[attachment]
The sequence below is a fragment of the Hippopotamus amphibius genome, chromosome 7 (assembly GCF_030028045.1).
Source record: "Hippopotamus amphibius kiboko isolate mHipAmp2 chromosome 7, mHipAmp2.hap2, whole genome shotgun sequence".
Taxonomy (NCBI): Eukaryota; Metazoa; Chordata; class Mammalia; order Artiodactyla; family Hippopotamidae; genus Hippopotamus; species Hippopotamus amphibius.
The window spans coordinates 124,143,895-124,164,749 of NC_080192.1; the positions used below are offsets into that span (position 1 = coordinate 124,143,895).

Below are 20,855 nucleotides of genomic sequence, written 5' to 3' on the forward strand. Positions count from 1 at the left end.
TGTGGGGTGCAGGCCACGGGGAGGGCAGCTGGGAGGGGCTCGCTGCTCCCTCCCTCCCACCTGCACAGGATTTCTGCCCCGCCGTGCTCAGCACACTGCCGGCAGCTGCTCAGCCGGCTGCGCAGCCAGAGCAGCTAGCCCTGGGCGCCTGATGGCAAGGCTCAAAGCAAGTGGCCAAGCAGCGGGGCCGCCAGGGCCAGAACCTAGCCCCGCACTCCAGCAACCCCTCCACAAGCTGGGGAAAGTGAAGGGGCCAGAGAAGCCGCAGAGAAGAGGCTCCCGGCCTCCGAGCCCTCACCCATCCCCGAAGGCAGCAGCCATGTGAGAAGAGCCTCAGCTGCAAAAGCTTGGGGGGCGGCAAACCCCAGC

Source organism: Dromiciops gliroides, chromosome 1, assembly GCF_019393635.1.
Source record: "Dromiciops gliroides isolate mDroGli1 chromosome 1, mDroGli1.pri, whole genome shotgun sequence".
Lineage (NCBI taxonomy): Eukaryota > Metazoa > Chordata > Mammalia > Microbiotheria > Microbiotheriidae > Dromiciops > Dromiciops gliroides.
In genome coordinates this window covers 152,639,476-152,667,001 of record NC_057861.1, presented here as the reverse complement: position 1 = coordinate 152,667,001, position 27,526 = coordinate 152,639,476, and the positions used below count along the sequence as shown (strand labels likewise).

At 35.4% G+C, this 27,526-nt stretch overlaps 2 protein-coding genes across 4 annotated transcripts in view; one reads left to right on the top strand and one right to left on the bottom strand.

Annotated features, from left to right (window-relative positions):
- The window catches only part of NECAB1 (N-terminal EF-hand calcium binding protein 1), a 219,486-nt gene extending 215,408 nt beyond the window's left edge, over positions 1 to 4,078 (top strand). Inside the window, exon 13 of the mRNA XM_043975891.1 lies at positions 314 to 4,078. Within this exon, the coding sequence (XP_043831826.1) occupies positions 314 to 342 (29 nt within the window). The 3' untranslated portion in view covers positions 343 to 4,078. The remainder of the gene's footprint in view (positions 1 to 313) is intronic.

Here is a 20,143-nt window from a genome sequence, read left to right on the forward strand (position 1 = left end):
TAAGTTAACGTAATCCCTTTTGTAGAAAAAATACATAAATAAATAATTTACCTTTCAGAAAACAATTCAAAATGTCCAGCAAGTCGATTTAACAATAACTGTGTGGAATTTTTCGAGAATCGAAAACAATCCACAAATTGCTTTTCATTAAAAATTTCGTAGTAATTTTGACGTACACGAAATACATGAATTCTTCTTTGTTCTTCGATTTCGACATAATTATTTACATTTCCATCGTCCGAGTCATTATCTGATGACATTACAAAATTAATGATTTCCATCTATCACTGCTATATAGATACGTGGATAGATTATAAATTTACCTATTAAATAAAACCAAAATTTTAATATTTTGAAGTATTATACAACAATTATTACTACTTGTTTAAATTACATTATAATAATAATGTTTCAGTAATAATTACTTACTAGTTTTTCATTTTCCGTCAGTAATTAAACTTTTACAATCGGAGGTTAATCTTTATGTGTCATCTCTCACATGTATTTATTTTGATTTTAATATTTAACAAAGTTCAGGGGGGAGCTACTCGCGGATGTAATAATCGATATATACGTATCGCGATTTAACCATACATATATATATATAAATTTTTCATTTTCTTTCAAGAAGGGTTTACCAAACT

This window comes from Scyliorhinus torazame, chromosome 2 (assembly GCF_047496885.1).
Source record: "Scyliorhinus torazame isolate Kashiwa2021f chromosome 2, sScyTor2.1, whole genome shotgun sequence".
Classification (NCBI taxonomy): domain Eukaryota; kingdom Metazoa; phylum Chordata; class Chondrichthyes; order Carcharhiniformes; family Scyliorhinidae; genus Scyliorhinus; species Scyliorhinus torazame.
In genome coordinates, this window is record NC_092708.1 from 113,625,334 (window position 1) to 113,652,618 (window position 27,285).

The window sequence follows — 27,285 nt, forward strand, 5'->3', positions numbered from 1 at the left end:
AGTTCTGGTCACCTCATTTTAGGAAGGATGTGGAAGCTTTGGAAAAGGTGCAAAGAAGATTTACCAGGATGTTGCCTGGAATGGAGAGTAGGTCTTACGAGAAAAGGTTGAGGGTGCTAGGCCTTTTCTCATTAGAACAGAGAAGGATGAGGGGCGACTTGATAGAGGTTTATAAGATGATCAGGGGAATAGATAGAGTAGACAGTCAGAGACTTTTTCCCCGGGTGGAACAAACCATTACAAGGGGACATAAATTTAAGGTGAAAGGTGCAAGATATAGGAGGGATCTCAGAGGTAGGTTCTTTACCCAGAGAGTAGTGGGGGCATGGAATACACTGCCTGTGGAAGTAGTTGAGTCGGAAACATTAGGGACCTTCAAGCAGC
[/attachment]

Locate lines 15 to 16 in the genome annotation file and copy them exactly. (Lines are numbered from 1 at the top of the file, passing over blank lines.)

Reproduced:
TAAGTTAACGTAATCCCTTTTGTAGAAAAAATACATAAATAAATAATTTACCTTTCAGAAAACAATTCAAAATGTCCAGCAAGTCGATTTAACAATAACTGTGTGGAATTTTTCGAGAATCGAAAACAATCCACAAATTGCTTTTCATTAAAAATTTCGTAGTAATTTTGACGTACACGAAATACATGAATTCTTCTTTGTTCTTCGATTTCGACATAATTATTTACATTTCCATCGTCCGAGTCATTATCTGATGACATTACAAAATTAATGATTTCCATCTATCACTGCTATATAGATACGTGGATAGATTATAAATTTACCTATTAAATAAAACCAAAATTTTAATATTTTGAAGTATTATACAACAATTATTACTACTTGTTTAAATTACATTATAATAATAATGTTTCAGTAATAATTACTTACTAGTTTTTCATTTTCCGTCAGTAATTAAACTTTTACAATCGGAGGTTAATCTTTATGTGTCATCTCTCACATGTATTTATTTTGATTTTAATATTTAACAAAGTTCAGGGGGGAGCTACTCGCGGATGTAATAATCGATATATACGTATCGCGATTTAACCATACATATATATATATAAATTTTTCATTTTCTTTCAAGAAGGGTTTACCAAACT

This window comes from Scyliorhinus torazame, chromosome 2 (assembly GCF_047496885.1).